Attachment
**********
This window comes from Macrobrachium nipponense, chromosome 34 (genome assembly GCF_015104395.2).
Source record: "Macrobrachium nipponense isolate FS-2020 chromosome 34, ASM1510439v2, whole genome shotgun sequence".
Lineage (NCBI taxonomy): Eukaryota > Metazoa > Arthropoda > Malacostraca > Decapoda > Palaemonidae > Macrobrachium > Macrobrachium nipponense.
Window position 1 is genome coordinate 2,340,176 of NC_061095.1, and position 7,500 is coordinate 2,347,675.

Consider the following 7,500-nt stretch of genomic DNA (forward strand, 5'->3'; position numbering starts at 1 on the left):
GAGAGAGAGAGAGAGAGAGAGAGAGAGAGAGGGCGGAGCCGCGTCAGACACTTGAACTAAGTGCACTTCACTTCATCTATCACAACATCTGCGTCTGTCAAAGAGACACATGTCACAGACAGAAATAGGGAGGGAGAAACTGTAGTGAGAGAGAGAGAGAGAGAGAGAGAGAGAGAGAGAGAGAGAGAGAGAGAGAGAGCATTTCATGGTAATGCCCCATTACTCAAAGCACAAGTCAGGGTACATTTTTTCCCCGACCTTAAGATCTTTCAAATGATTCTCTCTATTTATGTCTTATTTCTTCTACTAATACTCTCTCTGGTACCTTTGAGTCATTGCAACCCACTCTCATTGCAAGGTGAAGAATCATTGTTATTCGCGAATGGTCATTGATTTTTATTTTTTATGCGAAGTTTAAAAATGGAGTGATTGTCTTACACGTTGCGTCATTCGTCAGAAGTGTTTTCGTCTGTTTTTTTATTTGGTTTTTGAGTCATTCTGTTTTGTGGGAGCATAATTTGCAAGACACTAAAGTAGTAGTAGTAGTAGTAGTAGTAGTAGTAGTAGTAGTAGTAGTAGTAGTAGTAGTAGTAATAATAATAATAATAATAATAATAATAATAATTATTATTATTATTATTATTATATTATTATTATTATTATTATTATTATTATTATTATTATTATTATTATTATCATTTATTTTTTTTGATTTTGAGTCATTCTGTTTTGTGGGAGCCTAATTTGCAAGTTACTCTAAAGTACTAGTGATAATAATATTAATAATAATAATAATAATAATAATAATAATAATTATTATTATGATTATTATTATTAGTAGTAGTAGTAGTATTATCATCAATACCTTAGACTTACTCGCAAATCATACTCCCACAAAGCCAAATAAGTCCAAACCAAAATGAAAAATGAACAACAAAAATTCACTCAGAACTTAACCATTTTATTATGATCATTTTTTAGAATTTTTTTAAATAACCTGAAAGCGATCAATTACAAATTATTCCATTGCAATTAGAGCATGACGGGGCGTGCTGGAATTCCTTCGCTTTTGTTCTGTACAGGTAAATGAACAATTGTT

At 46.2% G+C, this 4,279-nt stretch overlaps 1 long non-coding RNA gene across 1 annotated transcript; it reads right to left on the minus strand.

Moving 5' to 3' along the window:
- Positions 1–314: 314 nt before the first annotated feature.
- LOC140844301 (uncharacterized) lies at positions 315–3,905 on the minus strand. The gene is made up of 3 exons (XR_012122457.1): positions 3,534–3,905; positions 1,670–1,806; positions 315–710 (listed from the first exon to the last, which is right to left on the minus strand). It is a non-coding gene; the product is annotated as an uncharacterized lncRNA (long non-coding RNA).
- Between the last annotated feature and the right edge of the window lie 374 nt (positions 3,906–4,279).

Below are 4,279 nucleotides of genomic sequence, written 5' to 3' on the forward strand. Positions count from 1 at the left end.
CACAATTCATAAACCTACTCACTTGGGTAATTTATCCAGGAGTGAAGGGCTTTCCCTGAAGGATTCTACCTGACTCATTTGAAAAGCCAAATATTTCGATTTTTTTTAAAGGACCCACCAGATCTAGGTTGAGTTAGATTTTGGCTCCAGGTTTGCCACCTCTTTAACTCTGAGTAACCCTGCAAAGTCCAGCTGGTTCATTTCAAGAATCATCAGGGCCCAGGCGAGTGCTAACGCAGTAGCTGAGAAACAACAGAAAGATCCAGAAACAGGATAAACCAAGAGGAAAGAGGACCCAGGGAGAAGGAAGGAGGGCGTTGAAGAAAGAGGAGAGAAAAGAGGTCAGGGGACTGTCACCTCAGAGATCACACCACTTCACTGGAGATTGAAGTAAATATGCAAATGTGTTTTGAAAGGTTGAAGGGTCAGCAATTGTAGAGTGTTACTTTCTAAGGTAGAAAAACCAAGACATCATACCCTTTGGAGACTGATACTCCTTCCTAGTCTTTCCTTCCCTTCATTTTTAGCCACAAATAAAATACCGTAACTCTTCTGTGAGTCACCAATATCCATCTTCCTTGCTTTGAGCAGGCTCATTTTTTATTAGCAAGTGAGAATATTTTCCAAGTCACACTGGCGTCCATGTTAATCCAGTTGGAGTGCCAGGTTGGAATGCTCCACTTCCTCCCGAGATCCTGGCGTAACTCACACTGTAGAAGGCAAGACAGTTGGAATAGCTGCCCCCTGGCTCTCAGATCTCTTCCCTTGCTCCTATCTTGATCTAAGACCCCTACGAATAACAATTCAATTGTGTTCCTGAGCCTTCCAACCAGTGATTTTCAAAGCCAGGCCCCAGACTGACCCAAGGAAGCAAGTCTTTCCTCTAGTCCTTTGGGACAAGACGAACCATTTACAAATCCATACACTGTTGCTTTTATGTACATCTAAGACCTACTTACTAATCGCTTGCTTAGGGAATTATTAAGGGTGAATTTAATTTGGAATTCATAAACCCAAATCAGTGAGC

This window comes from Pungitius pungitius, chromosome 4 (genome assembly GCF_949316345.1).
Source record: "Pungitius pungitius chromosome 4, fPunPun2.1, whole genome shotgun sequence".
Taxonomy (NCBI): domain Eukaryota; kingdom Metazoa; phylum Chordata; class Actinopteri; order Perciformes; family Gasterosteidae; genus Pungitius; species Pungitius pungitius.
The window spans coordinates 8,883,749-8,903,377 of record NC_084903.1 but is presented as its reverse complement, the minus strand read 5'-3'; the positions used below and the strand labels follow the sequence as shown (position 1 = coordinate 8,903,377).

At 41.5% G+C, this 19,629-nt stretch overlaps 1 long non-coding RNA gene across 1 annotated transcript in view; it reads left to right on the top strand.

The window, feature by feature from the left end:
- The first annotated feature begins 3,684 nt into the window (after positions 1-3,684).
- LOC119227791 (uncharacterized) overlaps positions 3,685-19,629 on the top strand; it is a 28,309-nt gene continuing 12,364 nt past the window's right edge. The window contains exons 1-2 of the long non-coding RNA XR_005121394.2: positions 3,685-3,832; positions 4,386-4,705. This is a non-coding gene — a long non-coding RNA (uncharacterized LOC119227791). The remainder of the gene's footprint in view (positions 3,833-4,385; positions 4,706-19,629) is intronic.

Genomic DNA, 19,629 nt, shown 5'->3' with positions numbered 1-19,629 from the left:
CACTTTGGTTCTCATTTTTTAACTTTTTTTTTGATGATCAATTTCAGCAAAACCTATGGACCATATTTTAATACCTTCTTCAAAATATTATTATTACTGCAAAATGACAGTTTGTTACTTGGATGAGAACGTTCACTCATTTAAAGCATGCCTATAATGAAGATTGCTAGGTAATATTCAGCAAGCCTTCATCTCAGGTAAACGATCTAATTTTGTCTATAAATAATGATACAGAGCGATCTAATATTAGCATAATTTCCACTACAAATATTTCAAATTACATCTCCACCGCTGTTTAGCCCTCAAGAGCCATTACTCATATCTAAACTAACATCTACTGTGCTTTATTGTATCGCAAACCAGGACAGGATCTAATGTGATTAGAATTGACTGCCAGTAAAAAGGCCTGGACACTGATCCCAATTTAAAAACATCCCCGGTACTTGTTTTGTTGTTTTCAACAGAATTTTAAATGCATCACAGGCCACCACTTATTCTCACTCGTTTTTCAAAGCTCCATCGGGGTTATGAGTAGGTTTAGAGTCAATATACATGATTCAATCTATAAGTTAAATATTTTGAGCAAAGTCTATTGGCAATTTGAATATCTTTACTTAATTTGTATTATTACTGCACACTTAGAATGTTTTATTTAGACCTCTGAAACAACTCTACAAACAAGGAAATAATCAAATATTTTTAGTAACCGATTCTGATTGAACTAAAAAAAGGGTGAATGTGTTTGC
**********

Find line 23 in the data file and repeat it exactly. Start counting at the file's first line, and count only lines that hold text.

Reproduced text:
CACTTTGGTTCTCATTTTTTAACTTTTTTTTTGATGATCAATTTCAGCAAAACCTATGGACCATATTTTAATACCTTCTTCAAAATATTATTATTACTGCAAAATGACAGTTTGTTACTTGGATGAGAACGTTCACTCATTTAAAGCATGCCTATAATGAAGATTGCTAGGTAATATTCAGCAAGCCTTCATCTCAGGTAAACGATCTAATTTTGTCTATAAATAATGATACAGAGCGATCTAATATTAGCATAATTTCCACTACAAATATTTCAAATTACATCTCCACCGCTGTTTAGCCCTCAAGAGCCATTACTCATATCTAAACTAACATCTACTGTGCTTTATTGTATCGCAAACCAGGACAGGATCTAATGTGATTAGAATTGACTGCCAGTAAAAAGGCCTGGACACTGATCCCAATTTAAAAACATCCCCGGTACTTGTTTTGTTGTTTTCAACAGAATTTTAAATGCATCACAGGCCACCACTTATTCTCACTCGTTTTTCAAAGCTCCATCGGGGTTATGAGTAGGTTTAGAGTCAATATACATGATTCAATCTATAAGTTAAATATTTTGAGCAAAGTCTATTGGCAATTTGAATATCTTTACTTAATTTGTATTATTACTGCACACTTAGAATGTTTTATTTAGACCTCTGAAACAACTCTACAAACAAGGAAATAATCAAATATTTTTAGTAACCGATTCTGATTGAACTAAAAAAAGGGTGAATGTGTTTGC